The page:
How Statistical Quality Control Began
You must have control over an industrial process in order to produce interchangeable parts. Eli Whitney and other forerunners of the Industrial Revolution discovered this a bit too late. In 1798 Whitney won a contract from the U.S. government to produce 10,000 muskets. He was convinced he could work out a system of making gun parts to a standardized pattern.
Nowadays that wouldn’t be anything special, but back then it was practically unheard of. The conventional method of manufacturing a gun was to have a skilled craftsman fashion the whole piece, forming and fitting each part. If a part broke, a new one would have to be custom-made. For a nation in need of armaments, the concept of interchangeable parts was attractive. Unfortunately, out of Whitney’s first manufacturing run of parts for 700 guns, only 14 guns could be assembled. The idea temporarily failed until quality control was introduced.
Why Quality Control is Important
Quality control was necessary because mass-produced products lacked quality, and early manufacturing processes lacked control. The concept of quality control was to ensure that a specification was written and all parts conformed to it.
First, a part was evaluated in terms of its function and success in meeting the needs and expectations of the customer. Engineering then created a specification (Figure 1.1.1). The specification called out the materials, the dimensions, and the finish. The dimensions were usually expressed as the target dimension, or nominal, and the high and low limit, or tolerance.
What Does Quality Control Do
The job of quality control then was to inspect parts to make sure they conformed to specification and evaluate bad parts to find out why they didn’t. As long as a high percentage of good parts were made in a suitably efficient way, the process by which they were made was not that important.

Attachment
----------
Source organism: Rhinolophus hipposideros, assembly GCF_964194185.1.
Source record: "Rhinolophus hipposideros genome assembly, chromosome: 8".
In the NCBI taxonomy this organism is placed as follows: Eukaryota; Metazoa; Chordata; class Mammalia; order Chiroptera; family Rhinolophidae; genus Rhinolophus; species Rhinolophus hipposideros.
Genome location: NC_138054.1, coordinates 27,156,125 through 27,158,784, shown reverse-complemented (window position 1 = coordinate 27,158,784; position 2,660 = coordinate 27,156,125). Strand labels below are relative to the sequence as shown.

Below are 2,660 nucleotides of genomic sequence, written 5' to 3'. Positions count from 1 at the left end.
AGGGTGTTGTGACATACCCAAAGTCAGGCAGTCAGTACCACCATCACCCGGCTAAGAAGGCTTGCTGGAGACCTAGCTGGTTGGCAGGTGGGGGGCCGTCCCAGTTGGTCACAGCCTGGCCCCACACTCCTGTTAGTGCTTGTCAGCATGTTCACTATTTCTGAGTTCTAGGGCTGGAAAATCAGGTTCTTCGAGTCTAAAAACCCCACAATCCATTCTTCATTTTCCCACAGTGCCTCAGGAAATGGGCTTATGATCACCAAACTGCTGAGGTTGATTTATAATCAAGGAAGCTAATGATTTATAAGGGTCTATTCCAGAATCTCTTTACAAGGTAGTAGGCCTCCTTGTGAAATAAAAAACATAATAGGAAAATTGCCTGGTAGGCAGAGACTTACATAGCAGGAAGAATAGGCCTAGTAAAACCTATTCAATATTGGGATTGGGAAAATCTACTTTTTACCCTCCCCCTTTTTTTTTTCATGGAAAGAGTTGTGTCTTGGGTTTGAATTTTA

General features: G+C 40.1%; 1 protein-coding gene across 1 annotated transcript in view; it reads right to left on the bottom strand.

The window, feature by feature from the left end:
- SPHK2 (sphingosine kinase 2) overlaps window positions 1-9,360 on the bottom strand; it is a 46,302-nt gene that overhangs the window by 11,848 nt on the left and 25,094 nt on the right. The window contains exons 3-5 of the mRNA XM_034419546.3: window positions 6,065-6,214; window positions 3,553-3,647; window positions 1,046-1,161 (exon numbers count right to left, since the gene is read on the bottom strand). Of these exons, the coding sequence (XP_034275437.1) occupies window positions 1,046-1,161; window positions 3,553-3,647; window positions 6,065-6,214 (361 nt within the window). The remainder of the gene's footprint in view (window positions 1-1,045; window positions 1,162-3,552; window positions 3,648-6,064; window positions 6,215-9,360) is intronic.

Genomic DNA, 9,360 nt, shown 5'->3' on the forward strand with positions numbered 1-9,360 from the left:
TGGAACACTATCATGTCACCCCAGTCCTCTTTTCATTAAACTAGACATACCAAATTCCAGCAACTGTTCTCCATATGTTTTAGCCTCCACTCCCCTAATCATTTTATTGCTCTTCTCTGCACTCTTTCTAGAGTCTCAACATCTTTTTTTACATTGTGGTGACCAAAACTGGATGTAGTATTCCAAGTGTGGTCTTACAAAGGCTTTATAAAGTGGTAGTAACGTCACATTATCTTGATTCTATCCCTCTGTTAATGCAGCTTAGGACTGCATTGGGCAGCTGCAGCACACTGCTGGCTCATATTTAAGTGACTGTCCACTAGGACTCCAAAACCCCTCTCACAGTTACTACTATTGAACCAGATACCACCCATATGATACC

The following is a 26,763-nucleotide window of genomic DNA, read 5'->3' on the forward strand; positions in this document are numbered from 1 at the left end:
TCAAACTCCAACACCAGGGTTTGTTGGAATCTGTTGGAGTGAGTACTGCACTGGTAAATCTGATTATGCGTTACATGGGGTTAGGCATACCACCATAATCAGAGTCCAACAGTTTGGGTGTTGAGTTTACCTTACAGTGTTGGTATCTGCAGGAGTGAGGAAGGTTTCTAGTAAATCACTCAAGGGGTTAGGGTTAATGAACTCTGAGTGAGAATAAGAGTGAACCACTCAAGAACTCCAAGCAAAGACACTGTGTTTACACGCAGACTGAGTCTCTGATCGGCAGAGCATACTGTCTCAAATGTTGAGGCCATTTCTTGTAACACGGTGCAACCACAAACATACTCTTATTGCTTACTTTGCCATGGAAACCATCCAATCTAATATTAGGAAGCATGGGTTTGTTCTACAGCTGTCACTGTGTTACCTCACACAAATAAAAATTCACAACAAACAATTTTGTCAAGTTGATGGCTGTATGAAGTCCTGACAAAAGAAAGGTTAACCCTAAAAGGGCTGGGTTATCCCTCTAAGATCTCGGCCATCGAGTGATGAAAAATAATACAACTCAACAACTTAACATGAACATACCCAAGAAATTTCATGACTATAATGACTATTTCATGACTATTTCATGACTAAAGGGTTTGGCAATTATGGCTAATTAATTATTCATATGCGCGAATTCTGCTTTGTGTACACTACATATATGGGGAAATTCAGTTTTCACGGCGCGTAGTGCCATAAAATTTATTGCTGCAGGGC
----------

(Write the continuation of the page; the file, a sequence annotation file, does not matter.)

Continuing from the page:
The experience of World War I, however, raised doubts about the adequacy of this kind of quality control. The war was America’s first experience with supplying vital materials over long distances. The quality of both finished products and replacement parts had to be guaranteed under conditions that prohibited the on-sight evaluation of failures, and in volumes that made 100% inspection a losing proposition.
How Statistical Quality Control Was Named
Quality control was inadequate because it was reactive. It relied too much on the evaluation of parts and part failures. The logistics of war demanded a more active quality function. The focus had to shift to the home front, so to speak — in other words, to the manufacturing process. Of course, this new emphasis had to have a name. Statistical quality control was the new name. It is also called statistical process control to emphasize the importance of the process. But the old concept of quality control lacked something besides a simple shift of emphasis: it lacked statistics.
Application of Statistics to Quality Control
We owe the application of statistics to Dr. Walter A. Shewhart, a physicist at Bell Labs. Shewhart specialized in Brownian movement, the random behavior of small particles in a fluid caused by the collision of molecules. Statistical methods for analyzing large amounts of data were useful to this type of study. It was natural for Shewhart to use his knowledge of statistics when asked to help in the war effort.